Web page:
Some people involved directly with the projects said it proved challenging for Google to guide energy research either directly or through startups. “We were aiming for some home runs. I think we got some doubles,” says one senior manager who has since left Google. “It’s difficult for a company whose sole focus is not innovating in energy to drive really substantial innovation in energy systems.”
Still, Google has hardly given up on green energy. The $880 million worth of investments in renewables that it disclosed in 2011 amounted to about 10 times the level it spent in 2010, putting it among the companies that spend most in the area (BP, by contrast, invested around $1.6 billion).
Whereas its earlier engineer-led work aimed to push new technology forward, Google’s strategy now is largely focused on financing the deployment of commercial solar panels and wind turbines through so-called tax equity investments. Such investments, typically used by banks or large energy companies, provide a financial return as well as federal tax breaks that can total as much as 30 percent of what’s invested.
The funding is no longer coming from Google’s philanthropic arm but from its treasury, which is sitting on $44 billion in cash. Google’s energy and sustainability director, Rick Needham, says the company’s motivations are multilayered. As an investor, he says, Google is looking to make money. But it still wants to have a transformational impact on the “great American challenge” of securing carbon-free energy, as Google chairman Eric Schmidt once put it.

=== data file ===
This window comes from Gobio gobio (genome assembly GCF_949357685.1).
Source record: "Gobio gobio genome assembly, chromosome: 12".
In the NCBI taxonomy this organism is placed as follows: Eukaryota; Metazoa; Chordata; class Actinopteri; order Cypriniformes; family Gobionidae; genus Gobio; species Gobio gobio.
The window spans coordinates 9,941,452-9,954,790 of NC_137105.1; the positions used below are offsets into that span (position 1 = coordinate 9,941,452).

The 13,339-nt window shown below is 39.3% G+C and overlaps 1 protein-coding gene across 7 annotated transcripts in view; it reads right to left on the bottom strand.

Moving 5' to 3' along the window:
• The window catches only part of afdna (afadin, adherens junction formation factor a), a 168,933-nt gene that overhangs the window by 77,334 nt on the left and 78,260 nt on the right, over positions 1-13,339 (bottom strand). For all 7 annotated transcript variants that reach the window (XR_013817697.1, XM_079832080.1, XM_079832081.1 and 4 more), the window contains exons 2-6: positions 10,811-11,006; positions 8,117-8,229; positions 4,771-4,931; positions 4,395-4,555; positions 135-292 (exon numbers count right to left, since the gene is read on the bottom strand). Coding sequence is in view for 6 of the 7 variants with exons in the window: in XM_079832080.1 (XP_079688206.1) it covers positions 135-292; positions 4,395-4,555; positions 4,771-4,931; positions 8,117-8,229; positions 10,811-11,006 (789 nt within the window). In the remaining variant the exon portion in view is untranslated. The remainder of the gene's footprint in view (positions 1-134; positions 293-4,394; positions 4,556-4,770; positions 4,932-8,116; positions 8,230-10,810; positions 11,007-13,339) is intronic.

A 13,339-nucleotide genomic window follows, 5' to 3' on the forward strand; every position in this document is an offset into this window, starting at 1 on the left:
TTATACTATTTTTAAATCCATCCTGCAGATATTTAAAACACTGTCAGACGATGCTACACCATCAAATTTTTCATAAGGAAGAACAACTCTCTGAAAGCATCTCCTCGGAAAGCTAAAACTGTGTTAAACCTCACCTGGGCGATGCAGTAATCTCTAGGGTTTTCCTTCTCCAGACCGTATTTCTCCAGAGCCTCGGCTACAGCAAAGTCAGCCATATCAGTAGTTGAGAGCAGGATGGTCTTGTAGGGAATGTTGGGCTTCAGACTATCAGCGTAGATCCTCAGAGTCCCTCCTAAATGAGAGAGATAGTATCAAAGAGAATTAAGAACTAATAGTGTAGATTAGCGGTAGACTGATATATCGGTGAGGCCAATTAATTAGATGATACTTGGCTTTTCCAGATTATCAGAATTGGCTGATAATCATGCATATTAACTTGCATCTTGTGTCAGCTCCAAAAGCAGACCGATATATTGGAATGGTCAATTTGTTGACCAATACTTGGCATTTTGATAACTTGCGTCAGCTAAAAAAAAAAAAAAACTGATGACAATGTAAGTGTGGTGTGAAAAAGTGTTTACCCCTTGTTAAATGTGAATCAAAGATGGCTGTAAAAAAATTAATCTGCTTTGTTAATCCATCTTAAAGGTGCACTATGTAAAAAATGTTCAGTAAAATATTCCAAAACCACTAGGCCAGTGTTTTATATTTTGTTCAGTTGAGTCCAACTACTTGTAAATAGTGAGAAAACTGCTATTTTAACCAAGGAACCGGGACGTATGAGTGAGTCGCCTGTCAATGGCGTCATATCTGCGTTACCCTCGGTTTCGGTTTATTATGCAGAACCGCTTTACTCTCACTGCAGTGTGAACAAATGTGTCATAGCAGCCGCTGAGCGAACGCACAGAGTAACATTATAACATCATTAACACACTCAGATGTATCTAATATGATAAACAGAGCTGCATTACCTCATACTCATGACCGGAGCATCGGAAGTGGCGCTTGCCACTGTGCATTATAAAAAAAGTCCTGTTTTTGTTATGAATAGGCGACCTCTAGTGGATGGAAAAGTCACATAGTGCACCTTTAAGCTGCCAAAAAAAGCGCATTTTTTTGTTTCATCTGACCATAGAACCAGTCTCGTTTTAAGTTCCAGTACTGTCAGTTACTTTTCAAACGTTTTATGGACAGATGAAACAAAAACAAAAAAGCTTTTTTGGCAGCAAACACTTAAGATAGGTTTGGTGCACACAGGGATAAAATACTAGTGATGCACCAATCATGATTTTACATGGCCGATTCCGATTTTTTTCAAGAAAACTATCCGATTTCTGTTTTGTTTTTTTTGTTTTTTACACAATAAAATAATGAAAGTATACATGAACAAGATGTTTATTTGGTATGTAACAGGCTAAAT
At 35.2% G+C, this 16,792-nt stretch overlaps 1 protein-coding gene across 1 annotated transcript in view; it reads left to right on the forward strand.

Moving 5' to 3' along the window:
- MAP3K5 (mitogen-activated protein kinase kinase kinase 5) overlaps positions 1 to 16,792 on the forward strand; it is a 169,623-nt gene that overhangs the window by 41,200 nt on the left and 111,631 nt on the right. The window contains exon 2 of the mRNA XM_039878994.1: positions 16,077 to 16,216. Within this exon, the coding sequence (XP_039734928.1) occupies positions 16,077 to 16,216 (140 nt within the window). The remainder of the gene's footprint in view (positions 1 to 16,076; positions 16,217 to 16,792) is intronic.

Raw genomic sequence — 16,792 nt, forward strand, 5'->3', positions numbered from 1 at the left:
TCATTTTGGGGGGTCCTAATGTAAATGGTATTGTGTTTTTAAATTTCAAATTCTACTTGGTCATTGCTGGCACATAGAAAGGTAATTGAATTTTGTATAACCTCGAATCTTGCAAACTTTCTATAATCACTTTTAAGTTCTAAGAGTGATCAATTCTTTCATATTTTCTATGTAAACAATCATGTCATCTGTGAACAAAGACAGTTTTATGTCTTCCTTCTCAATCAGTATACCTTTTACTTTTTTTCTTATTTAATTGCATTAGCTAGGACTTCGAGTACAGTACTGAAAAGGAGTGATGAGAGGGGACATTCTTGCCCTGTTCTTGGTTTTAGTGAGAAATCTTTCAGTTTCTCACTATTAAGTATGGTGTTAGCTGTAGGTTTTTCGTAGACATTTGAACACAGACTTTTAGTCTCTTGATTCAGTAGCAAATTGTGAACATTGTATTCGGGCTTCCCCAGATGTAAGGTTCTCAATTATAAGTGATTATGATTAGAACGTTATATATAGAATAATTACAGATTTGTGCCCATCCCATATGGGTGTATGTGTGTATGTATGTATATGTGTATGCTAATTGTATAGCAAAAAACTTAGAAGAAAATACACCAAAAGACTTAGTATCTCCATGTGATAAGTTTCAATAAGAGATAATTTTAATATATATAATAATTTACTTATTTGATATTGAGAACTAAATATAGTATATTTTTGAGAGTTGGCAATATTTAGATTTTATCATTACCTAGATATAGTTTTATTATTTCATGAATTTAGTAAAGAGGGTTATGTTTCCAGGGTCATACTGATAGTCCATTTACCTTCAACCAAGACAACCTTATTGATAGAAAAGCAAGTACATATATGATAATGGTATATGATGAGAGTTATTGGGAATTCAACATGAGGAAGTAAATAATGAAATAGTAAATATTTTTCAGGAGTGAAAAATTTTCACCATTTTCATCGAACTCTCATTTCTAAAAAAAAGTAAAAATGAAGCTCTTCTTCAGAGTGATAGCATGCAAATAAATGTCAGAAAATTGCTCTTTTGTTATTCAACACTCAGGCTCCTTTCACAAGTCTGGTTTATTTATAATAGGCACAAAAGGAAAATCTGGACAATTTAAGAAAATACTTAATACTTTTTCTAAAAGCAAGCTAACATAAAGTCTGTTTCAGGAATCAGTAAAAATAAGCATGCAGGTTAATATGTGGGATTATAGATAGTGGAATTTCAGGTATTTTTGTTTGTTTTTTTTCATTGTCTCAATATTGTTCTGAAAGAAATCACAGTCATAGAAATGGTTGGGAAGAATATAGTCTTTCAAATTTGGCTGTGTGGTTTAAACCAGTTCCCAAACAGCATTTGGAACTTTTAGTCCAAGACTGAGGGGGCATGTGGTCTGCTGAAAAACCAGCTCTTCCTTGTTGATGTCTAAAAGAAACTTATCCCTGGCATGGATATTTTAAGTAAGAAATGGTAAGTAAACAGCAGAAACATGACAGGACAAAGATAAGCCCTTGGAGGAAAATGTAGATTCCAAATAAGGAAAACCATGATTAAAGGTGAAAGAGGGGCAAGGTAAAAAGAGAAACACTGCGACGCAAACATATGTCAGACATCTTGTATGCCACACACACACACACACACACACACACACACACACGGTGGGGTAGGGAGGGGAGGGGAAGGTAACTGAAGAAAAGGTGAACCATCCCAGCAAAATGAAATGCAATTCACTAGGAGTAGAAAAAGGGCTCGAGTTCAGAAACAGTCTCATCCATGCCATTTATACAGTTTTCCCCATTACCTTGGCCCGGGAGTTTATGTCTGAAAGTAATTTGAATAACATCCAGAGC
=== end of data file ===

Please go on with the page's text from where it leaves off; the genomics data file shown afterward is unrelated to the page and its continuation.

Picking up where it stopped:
Google’s largest single investment to date is the $280 million it agreed provide to SolarCity, a company based in San Mateo, California, that installs residential solar arrays. Lyndon Rive, SolarCity’s CEO, says the money is important because his customers pay only small monthly fees. Google’s financing—in effect, a loan to the project—is what pays for the initial cost of installing the solar panels on homes.
Google still works with new energy technology. A number of outside companies pilot or test their technologies at its facilities, and Google continues to invest in some early-stage companies through Google Ventures. It also buys renewable power for its own use. At its Mountain View headquarters, Google has installed one of the world’s largest corporate solar installations and even obtained an energy-trading license from federal regulators so it could directly buy 20-year power contracts with wind farms to power its data centers.
“They tried a bunch of things. Some things worked and some things didn’t,” says Stanford’s Koomey. While being a silent partner in a residential solar panel business isn’t quite as exciting as solving the world’s problems, it’s progress. Says Koomey: “What works is the most cost-effective way to deliver the end result, which is reduced emissions.”